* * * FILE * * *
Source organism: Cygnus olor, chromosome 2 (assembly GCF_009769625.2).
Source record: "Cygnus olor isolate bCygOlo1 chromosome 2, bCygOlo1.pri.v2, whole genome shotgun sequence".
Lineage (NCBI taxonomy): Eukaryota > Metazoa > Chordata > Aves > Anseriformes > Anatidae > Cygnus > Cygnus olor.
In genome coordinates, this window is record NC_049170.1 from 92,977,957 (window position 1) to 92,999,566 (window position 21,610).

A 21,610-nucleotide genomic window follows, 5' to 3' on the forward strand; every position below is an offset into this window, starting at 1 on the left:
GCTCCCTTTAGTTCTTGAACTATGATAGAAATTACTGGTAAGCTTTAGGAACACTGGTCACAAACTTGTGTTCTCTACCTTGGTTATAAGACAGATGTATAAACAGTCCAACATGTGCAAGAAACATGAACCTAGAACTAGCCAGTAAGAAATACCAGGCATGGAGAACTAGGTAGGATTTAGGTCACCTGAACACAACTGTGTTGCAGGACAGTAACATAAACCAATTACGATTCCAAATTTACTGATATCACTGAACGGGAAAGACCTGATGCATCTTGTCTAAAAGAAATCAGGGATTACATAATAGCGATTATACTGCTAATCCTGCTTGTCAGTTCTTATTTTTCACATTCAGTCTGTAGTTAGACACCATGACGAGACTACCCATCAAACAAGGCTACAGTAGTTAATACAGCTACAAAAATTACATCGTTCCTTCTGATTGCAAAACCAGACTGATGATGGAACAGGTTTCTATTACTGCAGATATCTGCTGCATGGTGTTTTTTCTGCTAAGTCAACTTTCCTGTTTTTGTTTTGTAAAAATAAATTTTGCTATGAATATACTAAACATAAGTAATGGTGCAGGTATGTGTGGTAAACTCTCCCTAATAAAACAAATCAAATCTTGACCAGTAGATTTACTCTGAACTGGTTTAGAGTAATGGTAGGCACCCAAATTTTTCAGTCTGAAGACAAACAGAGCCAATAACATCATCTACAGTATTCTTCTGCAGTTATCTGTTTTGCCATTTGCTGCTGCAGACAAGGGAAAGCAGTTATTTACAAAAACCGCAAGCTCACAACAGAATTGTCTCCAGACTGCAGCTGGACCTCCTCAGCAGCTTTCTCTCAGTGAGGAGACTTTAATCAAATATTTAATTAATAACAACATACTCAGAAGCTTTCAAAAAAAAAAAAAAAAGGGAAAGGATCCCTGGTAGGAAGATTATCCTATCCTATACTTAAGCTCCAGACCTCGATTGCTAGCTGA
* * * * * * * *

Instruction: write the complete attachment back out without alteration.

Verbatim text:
Source organism: Cygnus olor, chromosome 2 (assembly GCF_009769625.2).
Source record: "Cygnus olor isolate bCygOlo1 chromosome 2, bCygOlo1.pri.v2, whole genome shotgun sequence".
Lineage (NCBI taxonomy): Eukaryota > Metazoa > Chordata > Aves > Anseriformes > Anatidae > Cygnus > Cygnus olor.
In genome coordinates, this window is record NC_049170.1 from 92,977,957 (window position 1) to 92,999,566 (window position 21,610).

A 21,610-nucleotide genomic window follows, 5' to 3' on the forward strand; every position below is an offset into this window, starting at 1 on the left:
GCTCCCTTTAGTTCTTGAACTATGATAGAAATTACTGGTAAGCTTTAGGAACACTGGTCACAAACTTGTGTTCTCTACCTTGGTTATAAGACAGATGTATAAACAGTCCAACATGTGCAAGAAACATGAACCTAGAACTAGCCAGTAAGAAATACCAGGCATGGAGAACTAGGTAGGATTTAGGTCACCTGAACACAACTGTGTTGCAGGACAGTAACATAAACCAATTACGATTCCAAATTTACTGATATCACTGAACGGGAAAGACCTGATGCATCTTGTCTAAAAGAAATCAGGGATTACATAATAGCGATTATACTGCTAATCCTGCTTGTCAGTTCTTATTTTTCACATTCAGTCTGTAGTTAGACACCATGACGAGACTACCCATCAAACAAGGCTACAGTAGTTAATACAGCTACAAAAATTACATCGTTCCTTCTGATTGCAAAACCAGACTGATGATGGAACAGGTTTCTATTACTGCAGATATCTGCTGCATGGTGTTTTTTCTGCTAAGTCAACTTTCCTGTTTTTGTTTTGTAAAAATAAATTTTGCTATGAATATACTAAACATAAGTAATGGTGCAGGTATGTGTGGTAAACTCTCCCTAATAAAACAAATCAAATCTTGACCAGTAGATTTACTCTGAACTGGTTTAGAGTAATGGTAGGCACCCAAATTTTTCAGTCTGAAGACAAACAGAGCCAATAACATCATCTACAGTATTCTTCTGCAGTTATCTGTTTTGCCATTTGCTGCTGCAGACAAGGGAAAGCAGTTATTTACAAAAACCGCAAGCTCACAACAGAATTGTCTCCAGACTGCAGCTGGACCTCCTCAGCAGCTTTCTCTCAGTGAGGAGACTTTAATCAAATATTTAATTAATAACAACATACTCAGAAGCTTTCAAAAAAAAAAAAAAAAGGGAAAGGATCCCTGGTAGGAAGATTATCCTATCCTATACTTAAGCTCCAGACCTCGATTGCTAGCTGA